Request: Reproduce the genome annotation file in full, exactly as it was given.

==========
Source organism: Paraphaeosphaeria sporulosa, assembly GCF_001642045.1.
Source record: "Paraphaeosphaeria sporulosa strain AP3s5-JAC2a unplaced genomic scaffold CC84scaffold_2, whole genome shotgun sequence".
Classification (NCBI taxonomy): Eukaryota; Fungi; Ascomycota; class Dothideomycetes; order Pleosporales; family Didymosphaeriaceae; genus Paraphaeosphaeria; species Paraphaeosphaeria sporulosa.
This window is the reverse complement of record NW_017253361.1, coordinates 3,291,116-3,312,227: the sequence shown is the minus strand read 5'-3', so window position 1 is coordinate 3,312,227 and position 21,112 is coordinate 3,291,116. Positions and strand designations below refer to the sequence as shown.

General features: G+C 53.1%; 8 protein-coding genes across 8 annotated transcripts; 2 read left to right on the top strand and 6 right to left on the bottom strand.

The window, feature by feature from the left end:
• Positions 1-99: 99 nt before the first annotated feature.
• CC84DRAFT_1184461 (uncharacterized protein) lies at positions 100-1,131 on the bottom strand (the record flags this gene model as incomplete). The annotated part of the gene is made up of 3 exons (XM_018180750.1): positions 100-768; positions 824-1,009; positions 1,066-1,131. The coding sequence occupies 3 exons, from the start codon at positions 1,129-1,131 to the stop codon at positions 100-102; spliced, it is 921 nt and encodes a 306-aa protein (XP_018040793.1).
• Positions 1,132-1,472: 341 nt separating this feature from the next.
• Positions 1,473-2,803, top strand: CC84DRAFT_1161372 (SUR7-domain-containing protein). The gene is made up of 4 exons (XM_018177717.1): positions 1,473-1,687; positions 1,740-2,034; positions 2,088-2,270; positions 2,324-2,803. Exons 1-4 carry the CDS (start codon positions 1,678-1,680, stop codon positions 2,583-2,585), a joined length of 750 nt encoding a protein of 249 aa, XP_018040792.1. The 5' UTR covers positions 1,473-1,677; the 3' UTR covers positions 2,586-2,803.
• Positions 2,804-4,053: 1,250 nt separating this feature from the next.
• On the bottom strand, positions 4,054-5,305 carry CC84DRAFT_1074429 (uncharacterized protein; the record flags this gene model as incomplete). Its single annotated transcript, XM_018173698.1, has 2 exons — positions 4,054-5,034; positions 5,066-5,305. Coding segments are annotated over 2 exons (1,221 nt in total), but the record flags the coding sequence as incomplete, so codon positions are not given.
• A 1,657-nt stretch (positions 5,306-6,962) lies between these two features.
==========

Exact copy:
Source organism: Paraphaeosphaeria sporulosa, assembly GCF_001642045.1.
Source record: "Paraphaeosphaeria sporulosa strain AP3s5-JAC2a unplaced genomic scaffold CC84scaffold_2, whole genome shotgun sequence".
Classification (NCBI taxonomy): Eukaryota; Fungi; Ascomycota; class Dothideomycetes; order Pleosporales; family Didymosphaeriaceae; genus Paraphaeosphaeria; species Paraphaeosphaeria sporulosa.
This window is the reverse complement of record NW_017253361.1, coordinates 3,291,116-3,312,227: the sequence shown is the minus strand read 5'-3', so window position 1 is coordinate 3,312,227 and position 21,112 is coordinate 3,291,116. Positions and strand designations below refer to the sequence as shown.

General features: G+C 53.1%; 8 protein-coding genes across 8 annotated transcripts; 2 read left to right on the top strand and 6 right to left on the bottom strand.

The window, feature by feature from the left end:
• Positions 1-99: 99 nt before the first annotated feature.
• CC84DRAFT_1184461 (uncharacterized protein) lies at positions 100-1,131 on the bottom strand (the record flags this gene model as incomplete). The annotated part of the gene is made up of 3 exons (XM_018180750.1): positions 100-768; positions 824-1,009; positions 1,066-1,131. The coding sequence occupies 3 exons, from the start codon at positions 1,129-1,131 to the stop codon at positions 100-102; spliced, it is 921 nt and encodes a 306-aa protein (XP_018040793.1).
• Positions 1,132-1,472: 341 nt separating this feature from the next.
• Positions 1,473-2,803, top strand: CC84DRAFT_1161372 (SUR7-domain-containing protein). The gene is made up of 4 exons (XM_018177717.1): positions 1,473-1,687; positions 1,740-2,034; positions 2,088-2,270; positions 2,324-2,803. Exons 1-4 carry the CDS (start codon positions 1,678-1,680, stop codon positions 2,583-2,585), a joined length of 750 nt encoding a protein of 249 aa, XP_018040792.1. The 5' UTR covers positions 1,473-1,677; the 3' UTR covers positions 2,586-2,803.
• Positions 2,804-4,053: 1,250 nt separating this feature from the next.
• On the bottom strand, positions 4,054-5,305 carry CC84DRAFT_1074429 (uncharacterized protein; the record flags this gene model as incomplete). Its single annotated transcript, XM_018173698.1, has 2 exons — positions 4,054-5,034; positions 5,066-5,305. Coding segments are annotated over 2 exons (1,221 nt in total), but the record flags the coding sequence as incomplete, so codon positions are not given.
• A 1,657-nt stretch (positions 5,306-6,962) lies between these two features.